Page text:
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Etienne Parrocel (1696 - 1775)

Sketch for Saint Francis Regis invoking Christ for the cessation of the plague, Modello

Oil on paper

33 x 22 cm

This unpublished modello by Etienne Parrocel testifies to a new stage of reflection for his large altar painting Saint François Régis praying for the cessation of the Plague. Carried out in Rome in 1739, two years after the canonization of this saint, the final work was commissioned by the Jesuits of Marseille for their church of Quatre-Langues. Two painted sketches were known so far attached to this order. The first (Fig 2), still very far from the final work, was recently discovered and acquired by the Musée des Augustins in Toulouse. Conversely, the one presented at the Hahn Gallery in 1972 (Cf. Figure 3) is much closer to the final painting. The composition is no longer reversed and Saint François Régis is turned towards a Christ on clouds and no longer a crucifix. It should also be remembered that a preparatory drawing for Saint Régis is now kept in the British Museum (Fig. 4). Our modello is now proving to be Parrocel's second stage of reflection, produced after the Toulouse sketch and before that of the Hahn gallery. The composition, always reversed, is elaborated in its final version. The game of postures translates the positions of each in the confrontation with existence and the world. Saint Francis Régis begs for divine assistance on his knees, asking for mercy for the sick.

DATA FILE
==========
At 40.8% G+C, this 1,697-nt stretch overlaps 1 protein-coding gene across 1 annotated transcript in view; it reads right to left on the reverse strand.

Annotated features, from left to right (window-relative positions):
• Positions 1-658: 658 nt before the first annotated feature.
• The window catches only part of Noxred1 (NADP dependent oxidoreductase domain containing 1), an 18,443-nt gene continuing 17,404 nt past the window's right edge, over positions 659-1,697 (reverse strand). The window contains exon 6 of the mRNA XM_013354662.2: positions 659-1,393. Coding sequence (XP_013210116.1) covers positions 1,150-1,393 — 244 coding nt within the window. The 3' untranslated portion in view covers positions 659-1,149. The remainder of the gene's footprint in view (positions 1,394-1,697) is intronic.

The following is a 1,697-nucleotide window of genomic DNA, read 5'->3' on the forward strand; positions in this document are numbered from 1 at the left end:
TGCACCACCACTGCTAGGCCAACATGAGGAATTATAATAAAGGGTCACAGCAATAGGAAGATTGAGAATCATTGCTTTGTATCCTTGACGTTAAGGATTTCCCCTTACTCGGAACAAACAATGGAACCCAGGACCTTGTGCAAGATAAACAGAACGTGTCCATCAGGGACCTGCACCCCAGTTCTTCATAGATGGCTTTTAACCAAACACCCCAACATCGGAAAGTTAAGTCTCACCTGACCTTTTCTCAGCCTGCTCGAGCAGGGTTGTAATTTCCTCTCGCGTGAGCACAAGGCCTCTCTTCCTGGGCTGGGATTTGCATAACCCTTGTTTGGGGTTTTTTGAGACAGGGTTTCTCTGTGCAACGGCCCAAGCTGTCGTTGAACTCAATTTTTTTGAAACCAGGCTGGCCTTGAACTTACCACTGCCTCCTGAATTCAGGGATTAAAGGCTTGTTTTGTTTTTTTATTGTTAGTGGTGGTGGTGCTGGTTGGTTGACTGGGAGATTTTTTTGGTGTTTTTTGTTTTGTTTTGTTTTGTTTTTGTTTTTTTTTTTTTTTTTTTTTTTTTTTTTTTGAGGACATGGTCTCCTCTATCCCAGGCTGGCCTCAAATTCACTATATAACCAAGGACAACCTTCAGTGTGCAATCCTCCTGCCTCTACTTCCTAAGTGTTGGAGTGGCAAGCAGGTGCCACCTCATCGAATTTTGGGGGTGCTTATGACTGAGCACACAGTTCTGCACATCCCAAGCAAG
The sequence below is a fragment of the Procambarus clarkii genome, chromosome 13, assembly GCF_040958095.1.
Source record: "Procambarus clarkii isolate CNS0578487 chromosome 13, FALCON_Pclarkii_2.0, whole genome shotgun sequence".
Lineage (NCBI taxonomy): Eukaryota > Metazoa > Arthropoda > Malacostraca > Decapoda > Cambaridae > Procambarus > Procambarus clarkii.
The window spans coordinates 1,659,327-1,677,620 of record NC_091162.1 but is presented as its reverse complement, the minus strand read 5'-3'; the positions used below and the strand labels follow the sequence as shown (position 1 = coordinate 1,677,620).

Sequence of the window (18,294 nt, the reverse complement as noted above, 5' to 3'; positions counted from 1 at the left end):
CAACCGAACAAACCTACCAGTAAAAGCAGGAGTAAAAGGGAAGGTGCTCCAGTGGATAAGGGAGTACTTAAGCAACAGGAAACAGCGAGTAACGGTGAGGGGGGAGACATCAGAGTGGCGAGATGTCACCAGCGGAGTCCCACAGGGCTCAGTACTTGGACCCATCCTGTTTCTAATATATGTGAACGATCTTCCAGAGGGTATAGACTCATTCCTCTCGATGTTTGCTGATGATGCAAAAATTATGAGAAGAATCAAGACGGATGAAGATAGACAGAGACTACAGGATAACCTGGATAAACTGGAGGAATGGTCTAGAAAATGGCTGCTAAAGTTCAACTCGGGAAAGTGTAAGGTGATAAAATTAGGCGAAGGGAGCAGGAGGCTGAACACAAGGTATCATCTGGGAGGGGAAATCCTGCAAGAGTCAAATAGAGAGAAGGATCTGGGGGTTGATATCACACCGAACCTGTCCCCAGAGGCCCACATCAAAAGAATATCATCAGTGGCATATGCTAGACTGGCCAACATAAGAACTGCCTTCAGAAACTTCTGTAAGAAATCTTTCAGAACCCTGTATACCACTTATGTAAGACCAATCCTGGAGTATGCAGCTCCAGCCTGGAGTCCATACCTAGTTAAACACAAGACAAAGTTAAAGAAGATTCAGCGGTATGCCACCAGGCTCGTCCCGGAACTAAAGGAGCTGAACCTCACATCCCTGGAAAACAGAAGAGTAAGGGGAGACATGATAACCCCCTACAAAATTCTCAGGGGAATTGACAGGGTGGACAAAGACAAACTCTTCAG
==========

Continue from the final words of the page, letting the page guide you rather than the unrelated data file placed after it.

Christ with the face and benevolent hands is represented on a cloud surrounded by angels. Finally, the plague victims are grouped with talent, in the lower right register, in various attitudes of abandonment and relaxation. Note that the prayer companion of Saint François Régis is not yet present. Wishing subsequently to put forward the common action of the order, the sponsors will ask Etienne Parrocel to add a member of the Jesuits alongside the saint. Considered a model of dedication, François Régis shone for his charity during the plague of Toulouse in 1628. To the glory of the saint and of the order, this work invites us to remember difficult episodes and a tormented period. In 1739, Marseille was a battered city where the memory of the plague was still painful. With this softness of tone which is peculiar to it, Parrocel here shows the reality of the tragedy which occurred in Europe in the first third of the 18th century. The same year, he painted for the Basilica di Santa Prassede in Rome his Saint Charles Borromeo interceding with Christ to put an end to the plague in Milan

Work identified by Mr Olivier Michel has confirmed attribution of this work

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